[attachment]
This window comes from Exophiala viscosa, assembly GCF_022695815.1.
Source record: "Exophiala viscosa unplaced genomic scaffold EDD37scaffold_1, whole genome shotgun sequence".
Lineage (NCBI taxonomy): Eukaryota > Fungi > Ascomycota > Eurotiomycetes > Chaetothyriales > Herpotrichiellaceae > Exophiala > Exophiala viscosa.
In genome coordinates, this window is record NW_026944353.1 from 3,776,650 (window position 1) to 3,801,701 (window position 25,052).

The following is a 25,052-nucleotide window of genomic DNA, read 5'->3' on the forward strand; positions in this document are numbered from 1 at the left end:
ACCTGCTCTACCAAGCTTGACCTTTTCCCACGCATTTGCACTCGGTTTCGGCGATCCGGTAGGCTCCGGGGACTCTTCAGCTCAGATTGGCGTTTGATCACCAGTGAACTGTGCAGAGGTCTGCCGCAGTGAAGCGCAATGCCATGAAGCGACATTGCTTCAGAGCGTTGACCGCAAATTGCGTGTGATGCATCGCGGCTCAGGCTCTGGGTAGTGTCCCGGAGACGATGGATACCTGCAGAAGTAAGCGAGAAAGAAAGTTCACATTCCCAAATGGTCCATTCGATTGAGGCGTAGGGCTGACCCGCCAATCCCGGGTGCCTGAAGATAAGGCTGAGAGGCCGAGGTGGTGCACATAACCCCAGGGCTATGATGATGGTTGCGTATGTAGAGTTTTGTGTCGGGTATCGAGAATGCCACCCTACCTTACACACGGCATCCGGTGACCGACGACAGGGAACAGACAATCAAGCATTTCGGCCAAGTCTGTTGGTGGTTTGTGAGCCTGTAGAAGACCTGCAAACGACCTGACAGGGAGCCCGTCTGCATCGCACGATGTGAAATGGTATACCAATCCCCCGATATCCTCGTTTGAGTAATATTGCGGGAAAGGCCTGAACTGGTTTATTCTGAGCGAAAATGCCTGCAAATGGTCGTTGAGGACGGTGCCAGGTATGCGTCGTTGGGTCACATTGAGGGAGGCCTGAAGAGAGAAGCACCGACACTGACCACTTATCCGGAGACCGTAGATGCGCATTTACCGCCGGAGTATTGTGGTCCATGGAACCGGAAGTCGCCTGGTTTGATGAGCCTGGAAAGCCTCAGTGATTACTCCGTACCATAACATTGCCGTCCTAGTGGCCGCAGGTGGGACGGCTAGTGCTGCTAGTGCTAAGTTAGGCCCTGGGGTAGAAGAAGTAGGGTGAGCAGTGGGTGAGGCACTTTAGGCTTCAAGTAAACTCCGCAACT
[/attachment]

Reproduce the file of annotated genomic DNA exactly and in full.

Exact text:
This window comes from Exophiala viscosa, assembly GCF_022695815.1.
Source record: "Exophiala viscosa unplaced genomic scaffold EDD37scaffold_1, whole genome shotgun sequence".
Lineage (NCBI taxonomy): Eukaryota > Fungi > Ascomycota > Eurotiomycetes > Chaetothyriales > Herpotrichiellaceae > Exophiala > Exophiala viscosa.
In genome coordinates, this window is record NW_026944353.1 from 3,776,650 (window position 1) to 3,801,701 (window position 25,052).

The following is a 25,052-nucleotide window of genomic DNA, read 5'->3' on the forward strand; positions in this document are numbered from 1 at the left end:
ACCTGCTCTACCAAGCTTGACCTTTTCCCACGCATTTGCACTCGGTTTCGGCGATCCGGTAGGCTCCGGGGACTCTTCAGCTCAGATTGGCGTTTGATCACCAGTGAACTGTGCAGAGGTCTGCCGCAGTGAAGCGCAATGCCATGAAGCGACATTGCTTCAGAGCGTTGACCGCAAATTGCGTGTGATGCATCGCGGCTCAGGCTCTGGGTAGTGTCCCGGAGACGATGGATACCTGCAGAAGTAAGCGAGAAAGAAAGTTCACATTCCCAAATGGTCCATTCGATTGAGGCGTAGGGCTGACCCGCCAATCCCGGGTGCCTGAAGATAAGGCTGAGAGGCCGAGGTGGTGCACATAACCCCAGGGCTATGATGATGGTTGCGTATGTAGAGTTTTGTGTCGGGTATCGAGAATGCCACCCTACCTTACACACGGCATCCGGTGACCGACGACAGGGAACAGACAATCAAGCATTTCGGCCAAGTCTGTTGGTGGTTTGTGAGCCTGTAGAAGACCTGCAAACGACCTGACAGGGAGCCCGTCTGCATCGCACGATGTGAAATGGTATACCAATCCCCCGATATCCTCGTTTGAGTAATATTGCGGGAAAGGCCTGAACTGGTTTATTCTGAGCGAAAATGCCTGCAAATGGTCGTTGAGGACGGTGCCAGGTATGCGTCGTTGGGTCACATTGAGGGAGGCCTGAAGAGAGAAGCACCGACACTGACCACTTATCCGGAGACCGTAGATGCGCATTTACCGCCGGAGTATTGTGGTCCATGGAACCGGAAGTCGCCTGGTTTGATGAGCCTGGAAAGCCTCAGTGATTACTCCGTACCATAACATTGCCGTCCTAGTGGCCGCAGGTGGGACGGCTAGTGCTGCTAGTGCTAAGTTAGGCCCTGGGGTAGAAGAAGTAGGGTGAGCAGTGGGTGAGGCACTTTAGGCTTCAAGTAAACTCCGCAACT